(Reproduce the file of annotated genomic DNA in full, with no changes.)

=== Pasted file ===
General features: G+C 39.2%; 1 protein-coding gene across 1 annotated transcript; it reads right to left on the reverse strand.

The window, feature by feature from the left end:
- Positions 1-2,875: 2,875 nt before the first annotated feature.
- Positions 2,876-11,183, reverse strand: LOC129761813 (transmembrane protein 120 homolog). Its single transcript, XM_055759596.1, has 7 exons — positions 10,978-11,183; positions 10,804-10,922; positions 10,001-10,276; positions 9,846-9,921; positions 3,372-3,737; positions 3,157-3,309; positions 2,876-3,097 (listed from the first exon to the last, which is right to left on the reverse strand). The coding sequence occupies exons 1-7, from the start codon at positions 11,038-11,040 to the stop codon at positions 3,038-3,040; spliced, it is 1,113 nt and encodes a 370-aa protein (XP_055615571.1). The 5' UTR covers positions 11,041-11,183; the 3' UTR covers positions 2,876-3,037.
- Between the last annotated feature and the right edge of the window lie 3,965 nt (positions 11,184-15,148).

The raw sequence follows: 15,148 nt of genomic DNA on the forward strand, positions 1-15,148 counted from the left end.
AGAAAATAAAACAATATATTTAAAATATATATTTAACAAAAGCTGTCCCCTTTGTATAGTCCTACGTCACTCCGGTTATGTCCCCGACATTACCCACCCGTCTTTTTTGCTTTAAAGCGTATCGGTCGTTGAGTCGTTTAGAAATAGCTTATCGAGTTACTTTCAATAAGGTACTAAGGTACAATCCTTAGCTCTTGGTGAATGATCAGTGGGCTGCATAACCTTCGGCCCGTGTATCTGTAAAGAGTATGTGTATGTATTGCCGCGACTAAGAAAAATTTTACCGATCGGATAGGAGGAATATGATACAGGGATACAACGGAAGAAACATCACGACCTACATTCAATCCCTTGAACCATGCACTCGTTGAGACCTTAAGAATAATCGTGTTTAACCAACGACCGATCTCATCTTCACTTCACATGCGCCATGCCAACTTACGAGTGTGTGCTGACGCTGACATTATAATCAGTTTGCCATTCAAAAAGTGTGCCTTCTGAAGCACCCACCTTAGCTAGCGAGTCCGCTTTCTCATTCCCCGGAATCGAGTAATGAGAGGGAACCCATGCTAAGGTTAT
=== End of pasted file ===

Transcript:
General features: G+C 39.2%; 1 protein-coding gene across 1 annotated transcript; it reads right to left on the reverse strand.

The window, feature by feature from the left end:
- Positions 1-2,875: 2,875 nt before the first annotated feature.
- Positions 2,876-11,183, reverse strand: LOC129761813 (transmembrane protein 120 homolog). Its single transcript, XM_055759596.1, has 7 exons — positions 10,978-11,183; positions 10,804-10,922; positions 10,001-10,276; positions 9,846-9,921; positions 3,372-3,737; positions 3,157-3,309; positions 2,876-3,097 (listed from the first exon to the last, which is right to left on the reverse strand). The coding sequence occupies exons 1-7, from the start codon at positions 11,038-11,040 to the stop codon at positions 3,038-3,040; spliced, it is 1,113 nt and encodes a 370-aa protein (XP_055615571.1). The 5' UTR covers positions 11,041-11,183; the 3' UTR covers positions 2,876-3,037.
- Between the last annotated feature and the right edge of the window lie 3,965 nt (positions 11,184-15,148).

The raw sequence follows: 15,148 nt of genomic DNA on the forward strand, positions 1-15,148 counted from the left end.
AGAAAATAAAACAATATATTTAAAATATATATTTAACAAAAGCTGTCCCCTTTGTATAGTCCTACGTCACTCCGGTTATGTCCCCGACATTACCCACCCGTCTTTTTTGCTTTAAAGCGTATCGGTCGTTGAGTCGTTTAGAAATAGCTTATCGAGTTACTTTCAATAAGGTACTAAGGTACAATCCTTAGCTCTTGGTGAATGATCAGTGGGCTGCATAACCTTCGGCCCGTGTATCTGTAAAGAGTATGTGTATGTATTGCCGCGACTAAGAAAAATTTTACCGATCGGATAGGAGGAATATGATACAGGGATACAACGGAAGAAACATCACGACCTACATTCAATCCCTTGAACCATGCACTCGTTGAGACCTTAAGAATAATCGTGTTTAACCAACGACCGATCTCATCTTCACTTCACATGCGCCATGCCAACTTACGAGTGTGTGCTGACGCTGACATTATAATCAGTTTGCCATTCAAAAAGTGTGCCTTCTGAAGCACCCACCTTAGCTAGCGAGTCCGCTTTCTCATTCCCCGGAATCGAGTAATGAGAGGGAACCCATGCTAAGGTTAT